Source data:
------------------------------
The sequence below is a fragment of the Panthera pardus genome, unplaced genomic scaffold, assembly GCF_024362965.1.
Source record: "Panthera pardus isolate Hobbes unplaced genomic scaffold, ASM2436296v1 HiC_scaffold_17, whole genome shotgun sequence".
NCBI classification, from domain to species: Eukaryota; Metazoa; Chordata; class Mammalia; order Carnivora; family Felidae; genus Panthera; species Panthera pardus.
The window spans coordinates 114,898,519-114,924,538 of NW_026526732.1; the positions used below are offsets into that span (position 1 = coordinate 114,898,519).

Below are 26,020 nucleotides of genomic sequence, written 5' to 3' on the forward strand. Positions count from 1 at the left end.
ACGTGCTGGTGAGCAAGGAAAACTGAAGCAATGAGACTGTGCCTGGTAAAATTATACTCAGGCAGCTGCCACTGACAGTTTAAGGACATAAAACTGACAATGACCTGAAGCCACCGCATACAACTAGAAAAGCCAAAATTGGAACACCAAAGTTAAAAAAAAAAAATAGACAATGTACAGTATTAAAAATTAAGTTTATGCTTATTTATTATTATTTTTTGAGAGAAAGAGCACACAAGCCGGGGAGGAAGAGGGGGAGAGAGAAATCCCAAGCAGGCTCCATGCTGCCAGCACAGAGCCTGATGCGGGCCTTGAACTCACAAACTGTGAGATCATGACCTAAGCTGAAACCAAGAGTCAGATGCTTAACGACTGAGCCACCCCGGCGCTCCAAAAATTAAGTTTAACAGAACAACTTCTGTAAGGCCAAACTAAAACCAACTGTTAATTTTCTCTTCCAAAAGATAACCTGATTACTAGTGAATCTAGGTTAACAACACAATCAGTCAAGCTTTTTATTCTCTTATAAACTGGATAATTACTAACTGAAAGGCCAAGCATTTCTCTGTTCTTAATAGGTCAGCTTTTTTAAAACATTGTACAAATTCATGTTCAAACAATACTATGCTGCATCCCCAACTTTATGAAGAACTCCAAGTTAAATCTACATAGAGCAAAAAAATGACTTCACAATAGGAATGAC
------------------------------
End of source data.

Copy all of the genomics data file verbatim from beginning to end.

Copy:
The sequence below is a fragment of the Panthera pardus genome, unplaced genomic scaffold, assembly GCF_024362965.1.
Source record: "Panthera pardus isolate Hobbes unplaced genomic scaffold, ASM2436296v1 HiC_scaffold_17, whole genome shotgun sequence".
NCBI classification, from domain to species: Eukaryota; Metazoa; Chordata; class Mammalia; order Carnivora; family Felidae; genus Panthera; species Panthera pardus.
The window spans coordinates 114,898,519-114,924,538 of NW_026526732.1; the positions used below are offsets into that span (position 1 = coordinate 114,898,519).

Below are 26,020 nucleotides of genomic sequence, written 5' to 3' on the forward strand. Positions count from 1 at the left end.
ACGTGCTGGTGAGCAAGGAAAACTGAAGCAATGAGACTGTGCCTGGTAAAATTATACTCAGGCAGCTGCCACTGACAGTTTAAGGACATAAAACTGACAATGACCTGAAGCCACCGCATACAACTAGAAAAGCCAAAATTGGAACACCAAAGTTAAAAAAAAAAAATAGACAATGTACAGTATTAAAAATTAAGTTTATGCTTATTTATTATTATTTTTTGAGAGAAAGAGCACACAAGCCGGGGAGGAAGAGGGGGAGAGAGAAATCCCAAGCAGGCTCCATGCTGCCAGCACAGAGCCTGATGCGGGCCTTGAACTCACAAACTGTGAGATCATGACCTAAGCTGAAACCAAGAGTCAGATGCTTAACGACTGAGCCACCCCGGCGCTCCAAAAATTAAGTTTAACAGAACAACTTCTGTAAGGCCAAACTAAAACCAACTGTTAATTTTCTCTTCCAAAAGATAACCTGATTACTAGTGAATCTAGGTTAACAACACAATCAGTCAAGCTTTTTATTCTCTTATAAACTGGATAATTACTAACTGAAAGGCCAAGCATTTCTCTGTTCTTAATAGGTCAGCTTTTTTAAAACATTGTACAAATTCATGTTCAAACAATACTATGCTGCATCCCCAACTTTATGAAGAACTCCAAGTTAAATCTACATAGAGCAAAAAAATGACTTCACAATAGGAATGAC